GUEST ESSAY: Why CISOs absolutely must take authentication secrets much more seriously

By Thomas Segura

The IT world relies on digital authentication credentials, such as API keys, certificates, and tokens, to securely connect applications, services, and infrastructures.

Related: The coming of agile cryptography

These secrets work similarly to passwords, allowing systems to interact with one another. However, unlike passwords intended for a single user, secrets must be distributed.

For most security leaders today, this is a real challenge. While there are secret management and distribution solutions for the development cycle, these are no silver bullets.

Managing this sensitive information while avoiding pitfalls has become extremely difficult due to the growing number of services in recent years. According to BetterCloud, the average number of software as a service (SaaS) applications used by organizations worldwide has increased 14x between 2015 and 2021. The way applications are built also evolved considerably and makes much more use of external functional blocks, for which secrets are the glue.

NEW TECH: How a ‘bio digital twin’ that helps stop fatal heart attacks could revolutionize medicine

By Byron V. Acohido

Without much fanfare, digital twins have established themselves as key cogs of modern technology.

Related: Leveraging the full potential of data lakes.

A digital twin is a virtual duplicate of a physical entity or a process — created by extrapolating data collected from live settings. Digital twins enable simulations to be run without risking harm to the physical entity; they help inform efficiency gains made in factories and assure the reliability of jet engines, for instance.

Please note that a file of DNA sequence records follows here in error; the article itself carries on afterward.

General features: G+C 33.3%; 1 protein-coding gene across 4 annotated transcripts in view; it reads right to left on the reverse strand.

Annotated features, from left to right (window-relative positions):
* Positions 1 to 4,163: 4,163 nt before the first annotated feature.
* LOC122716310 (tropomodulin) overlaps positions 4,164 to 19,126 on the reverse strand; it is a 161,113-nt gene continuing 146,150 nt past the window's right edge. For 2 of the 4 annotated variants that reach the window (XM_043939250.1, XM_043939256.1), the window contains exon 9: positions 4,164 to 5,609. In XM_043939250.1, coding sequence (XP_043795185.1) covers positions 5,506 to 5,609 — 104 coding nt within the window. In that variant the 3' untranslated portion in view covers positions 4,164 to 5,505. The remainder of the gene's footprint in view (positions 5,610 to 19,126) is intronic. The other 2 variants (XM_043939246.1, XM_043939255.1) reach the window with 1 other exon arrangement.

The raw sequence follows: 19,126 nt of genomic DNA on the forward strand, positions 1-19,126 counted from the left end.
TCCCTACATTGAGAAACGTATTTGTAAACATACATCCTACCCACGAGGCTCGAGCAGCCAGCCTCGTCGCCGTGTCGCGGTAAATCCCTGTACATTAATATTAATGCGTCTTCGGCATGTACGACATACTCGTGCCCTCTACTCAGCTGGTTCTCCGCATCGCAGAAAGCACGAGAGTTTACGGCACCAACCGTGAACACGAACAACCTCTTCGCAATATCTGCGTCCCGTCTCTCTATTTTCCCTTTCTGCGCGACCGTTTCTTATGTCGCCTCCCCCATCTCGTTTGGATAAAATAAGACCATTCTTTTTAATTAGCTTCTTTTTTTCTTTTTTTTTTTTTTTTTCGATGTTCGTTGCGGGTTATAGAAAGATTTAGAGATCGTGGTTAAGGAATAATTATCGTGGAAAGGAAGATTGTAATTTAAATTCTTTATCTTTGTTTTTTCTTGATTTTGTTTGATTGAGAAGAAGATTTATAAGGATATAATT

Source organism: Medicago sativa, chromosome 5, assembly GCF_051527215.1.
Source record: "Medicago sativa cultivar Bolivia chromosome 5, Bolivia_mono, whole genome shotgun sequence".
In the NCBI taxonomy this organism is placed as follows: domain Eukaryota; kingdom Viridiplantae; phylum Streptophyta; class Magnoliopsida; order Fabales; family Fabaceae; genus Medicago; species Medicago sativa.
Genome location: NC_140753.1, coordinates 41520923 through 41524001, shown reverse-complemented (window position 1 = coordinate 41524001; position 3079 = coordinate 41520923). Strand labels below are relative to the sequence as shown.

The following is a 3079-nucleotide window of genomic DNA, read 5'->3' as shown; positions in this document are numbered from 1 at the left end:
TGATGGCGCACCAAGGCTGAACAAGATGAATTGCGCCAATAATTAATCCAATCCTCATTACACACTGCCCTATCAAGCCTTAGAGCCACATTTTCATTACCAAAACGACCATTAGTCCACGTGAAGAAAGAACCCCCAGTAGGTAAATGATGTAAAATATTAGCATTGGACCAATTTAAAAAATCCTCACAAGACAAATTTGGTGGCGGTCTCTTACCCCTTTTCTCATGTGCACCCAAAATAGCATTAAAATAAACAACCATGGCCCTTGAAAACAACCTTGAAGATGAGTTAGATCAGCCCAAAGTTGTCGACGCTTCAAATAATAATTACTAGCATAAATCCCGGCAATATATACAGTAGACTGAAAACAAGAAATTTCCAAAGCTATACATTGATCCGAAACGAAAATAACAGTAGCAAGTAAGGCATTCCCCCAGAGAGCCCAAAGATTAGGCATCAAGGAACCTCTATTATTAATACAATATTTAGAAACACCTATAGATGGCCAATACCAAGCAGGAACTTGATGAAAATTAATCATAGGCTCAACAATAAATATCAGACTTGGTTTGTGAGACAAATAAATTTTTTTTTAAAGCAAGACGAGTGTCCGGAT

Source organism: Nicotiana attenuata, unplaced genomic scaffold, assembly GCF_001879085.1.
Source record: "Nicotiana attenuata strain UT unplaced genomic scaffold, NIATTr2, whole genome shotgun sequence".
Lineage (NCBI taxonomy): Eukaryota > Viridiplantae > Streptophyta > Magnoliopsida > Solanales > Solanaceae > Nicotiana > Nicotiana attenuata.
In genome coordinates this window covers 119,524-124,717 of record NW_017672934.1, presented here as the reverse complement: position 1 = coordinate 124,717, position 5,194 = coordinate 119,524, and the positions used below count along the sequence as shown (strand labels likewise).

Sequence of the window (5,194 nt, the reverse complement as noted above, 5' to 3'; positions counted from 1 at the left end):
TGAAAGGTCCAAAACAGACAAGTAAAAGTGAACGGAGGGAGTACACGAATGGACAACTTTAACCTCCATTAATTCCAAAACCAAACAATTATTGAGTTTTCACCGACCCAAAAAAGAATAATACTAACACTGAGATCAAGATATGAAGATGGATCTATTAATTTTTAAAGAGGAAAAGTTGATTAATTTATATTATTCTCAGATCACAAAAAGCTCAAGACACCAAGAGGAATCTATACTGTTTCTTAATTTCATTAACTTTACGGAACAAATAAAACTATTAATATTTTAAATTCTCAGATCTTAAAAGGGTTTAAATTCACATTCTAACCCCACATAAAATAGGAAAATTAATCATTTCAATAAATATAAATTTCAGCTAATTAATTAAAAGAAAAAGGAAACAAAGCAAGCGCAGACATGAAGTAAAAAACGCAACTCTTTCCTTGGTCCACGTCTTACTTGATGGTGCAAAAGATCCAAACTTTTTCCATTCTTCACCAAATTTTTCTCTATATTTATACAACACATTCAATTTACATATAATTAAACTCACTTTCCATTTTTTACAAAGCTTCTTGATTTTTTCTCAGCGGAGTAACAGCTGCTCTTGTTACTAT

As data collection and computer modeling have advanced apace, so have the use-cases for digital twin technology. And as part of this trend, development is now underway to someday bring “biological” digital twins into service.

This is very exciting stuff. It signals the leading edge of digital advances. In our immediate future are digital platforms capable of doing much more than deploying driverless vehicles or enabling joy rides into space. A day is coming when bio digital twins could help to prevent the onset of debilitating diseases and promote wellness.

NTT Research is in the thick of this budding revolution. A division of Japanese telecom giant NTT Group, NTT Research opened its doors in July 2019, assembling the best-and-brightest scientists and researchers to push the edge of the envelope in quantum physics, medical informatics and cryptography.

I had the chance to sit down with Dr. Joe Alexander and Dr. Jon Peterson who are heading up NTT Research’s effort to develop the computational models that would make possible a bio digital twin for the human heart. For a full drill down of our conversation, please give the accompanying podcast a listen. Here are a few key takeaways: